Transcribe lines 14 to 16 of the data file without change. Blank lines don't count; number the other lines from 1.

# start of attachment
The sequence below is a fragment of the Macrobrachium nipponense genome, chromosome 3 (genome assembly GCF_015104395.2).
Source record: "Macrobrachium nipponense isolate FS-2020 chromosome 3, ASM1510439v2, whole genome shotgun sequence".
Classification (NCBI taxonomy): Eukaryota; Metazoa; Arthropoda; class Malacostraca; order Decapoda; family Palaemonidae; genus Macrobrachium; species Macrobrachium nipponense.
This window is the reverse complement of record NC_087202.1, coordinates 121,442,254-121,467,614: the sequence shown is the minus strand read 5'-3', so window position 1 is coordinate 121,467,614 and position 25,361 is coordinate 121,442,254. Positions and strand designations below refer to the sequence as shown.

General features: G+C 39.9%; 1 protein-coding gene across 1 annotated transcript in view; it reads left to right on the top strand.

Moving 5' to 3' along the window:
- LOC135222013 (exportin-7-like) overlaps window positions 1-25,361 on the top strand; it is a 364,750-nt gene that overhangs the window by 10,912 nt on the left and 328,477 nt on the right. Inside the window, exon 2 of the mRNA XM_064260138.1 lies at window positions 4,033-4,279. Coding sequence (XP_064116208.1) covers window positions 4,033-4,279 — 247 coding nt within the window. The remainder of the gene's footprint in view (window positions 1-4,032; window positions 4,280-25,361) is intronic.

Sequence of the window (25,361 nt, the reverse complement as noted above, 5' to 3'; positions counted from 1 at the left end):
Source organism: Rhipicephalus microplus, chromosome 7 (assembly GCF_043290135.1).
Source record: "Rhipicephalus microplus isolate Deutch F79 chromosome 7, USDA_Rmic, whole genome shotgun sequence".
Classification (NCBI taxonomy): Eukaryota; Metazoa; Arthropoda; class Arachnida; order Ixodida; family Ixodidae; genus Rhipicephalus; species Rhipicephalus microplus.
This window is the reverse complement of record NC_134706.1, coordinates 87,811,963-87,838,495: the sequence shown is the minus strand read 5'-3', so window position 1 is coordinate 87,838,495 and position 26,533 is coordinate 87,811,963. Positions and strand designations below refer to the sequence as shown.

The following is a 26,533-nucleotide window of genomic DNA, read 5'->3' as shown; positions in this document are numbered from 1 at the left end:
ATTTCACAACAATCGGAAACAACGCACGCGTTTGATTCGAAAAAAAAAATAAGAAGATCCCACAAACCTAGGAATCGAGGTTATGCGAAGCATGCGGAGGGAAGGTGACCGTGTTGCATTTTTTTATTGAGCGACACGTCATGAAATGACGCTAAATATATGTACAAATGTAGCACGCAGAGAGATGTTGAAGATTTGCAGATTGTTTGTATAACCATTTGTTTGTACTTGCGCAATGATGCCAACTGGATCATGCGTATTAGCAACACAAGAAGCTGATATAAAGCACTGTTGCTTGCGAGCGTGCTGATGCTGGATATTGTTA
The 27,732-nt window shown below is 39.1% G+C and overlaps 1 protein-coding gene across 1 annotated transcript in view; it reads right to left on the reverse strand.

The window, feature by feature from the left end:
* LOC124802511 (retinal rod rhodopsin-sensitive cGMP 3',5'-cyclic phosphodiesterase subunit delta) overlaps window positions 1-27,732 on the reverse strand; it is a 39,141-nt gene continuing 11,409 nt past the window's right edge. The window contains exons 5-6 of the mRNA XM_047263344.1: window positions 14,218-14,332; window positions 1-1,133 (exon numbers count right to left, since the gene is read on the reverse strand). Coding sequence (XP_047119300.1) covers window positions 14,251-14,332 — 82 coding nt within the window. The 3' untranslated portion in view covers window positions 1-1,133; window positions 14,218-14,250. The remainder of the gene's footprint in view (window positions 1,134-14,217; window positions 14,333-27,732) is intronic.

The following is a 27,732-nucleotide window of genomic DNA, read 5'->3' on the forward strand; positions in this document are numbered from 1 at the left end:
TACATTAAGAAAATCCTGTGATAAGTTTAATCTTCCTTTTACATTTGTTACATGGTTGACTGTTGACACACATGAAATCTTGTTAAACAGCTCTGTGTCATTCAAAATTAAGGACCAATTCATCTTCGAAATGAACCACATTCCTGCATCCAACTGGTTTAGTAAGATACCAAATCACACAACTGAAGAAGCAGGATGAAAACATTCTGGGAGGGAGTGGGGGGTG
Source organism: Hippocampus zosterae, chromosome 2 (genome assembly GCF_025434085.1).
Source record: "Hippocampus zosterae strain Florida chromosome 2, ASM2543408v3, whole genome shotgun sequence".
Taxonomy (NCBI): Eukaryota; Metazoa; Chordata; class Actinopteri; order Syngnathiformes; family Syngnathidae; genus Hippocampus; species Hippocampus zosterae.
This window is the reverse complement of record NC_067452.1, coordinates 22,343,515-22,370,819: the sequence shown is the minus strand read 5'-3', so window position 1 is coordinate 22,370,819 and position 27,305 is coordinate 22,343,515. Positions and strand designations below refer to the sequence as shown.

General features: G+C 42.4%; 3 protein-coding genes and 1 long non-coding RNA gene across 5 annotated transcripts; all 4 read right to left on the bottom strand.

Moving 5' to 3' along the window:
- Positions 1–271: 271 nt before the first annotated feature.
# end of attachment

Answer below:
ATTTCACAACAATCGGAAACAACGCACGCGTTTGATTCGAAAAAAAAAATAAGAAGATCCCACAAACCTAGGAATCGAGGTTATGCGAAGCATGCGGAGGGAAGGTGACCGTGTTGCATTTTTTTATTGAGCGACACGTCATGAAATGACGCTAAATATATGTACAAATGTAGCACGCAGAGAGATGTTGAAGATTTGCAGATTGTTTGTATAACCATTTGTTTGTACTTGCGCAATGATGCCAACTGGATCATGCGTATTAGCAACACAAGAAGCTGATATAAAGCACTGTTGCTTGCGAGCGTGCTGATGCTGGATATTGTTA
The 27,732-nt window shown below is 39.1% G+C and overlaps 1 protein-coding gene across 1 annotated transcript in view; it reads right to left on the reverse strand.

The window, feature by feature from the left end: